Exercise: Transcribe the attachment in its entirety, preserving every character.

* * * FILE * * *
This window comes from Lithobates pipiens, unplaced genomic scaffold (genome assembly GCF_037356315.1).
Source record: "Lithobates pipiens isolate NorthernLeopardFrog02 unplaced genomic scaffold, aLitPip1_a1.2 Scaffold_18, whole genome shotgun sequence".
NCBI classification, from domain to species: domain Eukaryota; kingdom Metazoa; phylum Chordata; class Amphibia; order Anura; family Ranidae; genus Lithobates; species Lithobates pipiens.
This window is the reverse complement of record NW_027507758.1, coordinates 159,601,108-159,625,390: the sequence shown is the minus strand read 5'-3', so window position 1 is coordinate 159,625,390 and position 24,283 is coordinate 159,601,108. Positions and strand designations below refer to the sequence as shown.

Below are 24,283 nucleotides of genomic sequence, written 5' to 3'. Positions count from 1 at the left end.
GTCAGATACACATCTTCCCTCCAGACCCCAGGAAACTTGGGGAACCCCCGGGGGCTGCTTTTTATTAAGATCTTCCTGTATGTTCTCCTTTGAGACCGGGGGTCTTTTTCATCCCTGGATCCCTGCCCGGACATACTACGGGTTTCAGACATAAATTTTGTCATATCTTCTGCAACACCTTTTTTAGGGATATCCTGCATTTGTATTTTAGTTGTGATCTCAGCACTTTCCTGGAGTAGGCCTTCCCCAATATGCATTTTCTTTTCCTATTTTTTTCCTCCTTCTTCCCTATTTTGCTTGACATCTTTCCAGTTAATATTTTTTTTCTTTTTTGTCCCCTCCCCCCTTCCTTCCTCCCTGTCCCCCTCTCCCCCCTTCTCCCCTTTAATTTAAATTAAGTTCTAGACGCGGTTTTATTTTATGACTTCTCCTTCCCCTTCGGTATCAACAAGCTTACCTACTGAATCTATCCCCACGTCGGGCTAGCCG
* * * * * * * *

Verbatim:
This window comes from Lithobates pipiens, unplaced genomic scaffold (genome assembly GCF_037356315.1).
Source record: "Lithobates pipiens isolate NorthernLeopardFrog02 unplaced genomic scaffold, aLitPip1_a1.2 Scaffold_18, whole genome shotgun sequence".
NCBI classification, from domain to species: domain Eukaryota; kingdom Metazoa; phylum Chordata; class Amphibia; order Anura; family Ranidae; genus Lithobates; species Lithobates pipiens.
This window is the reverse complement of record NW_027507758.1, coordinates 159,601,108-159,625,390: the sequence shown is the minus strand read 5'-3', so window position 1 is coordinate 159,625,390 and position 24,283 is coordinate 159,601,108. Positions and strand designations below refer to the sequence as shown.

Below are 24,283 nucleotides of genomic sequence, written 5' to 3'. Positions count from 1 at the left end.
GTCAGATACACATCTTCCCTCCAGACCCCAGGAAACTTGGGGAACCCCCGGGGGCTGCTTTTTATTAAGATCTTCCTGTATGTTCTCCTTTGAGACCGGGGGTCTTTTTCATCCCTGGATCCCTGCCCGGACATACTACGGGTTTCAGACATAAATTTTGTCATATCTTCTGCAACACCTTTTTTAGGGATATCCTGCATTTGTATTTTAGTTGTGATCTCAGCACTTTCCTGGAGTAGGCCTTCCCCAATATGCATTTTCTTTTCCTATTTTTTTCCTCCTTCTTCCCTATTTTGCTTGACATCTTTCCAGTTAATATTTTTTTTCTTTTTTGTCCCCTCCCCCCTTCCTTCCTCCCTGTCCCCCTCTCCCCCCTTCTCCCCTTTAATTTAAATTAAGTTCTAGACGCGGTTTTATTTTATGACTTCTCCTTCCCCTTCGGTATCAACAAGCTTACCTACTGAATCTATCCCCACGTCGGGCTAGCCG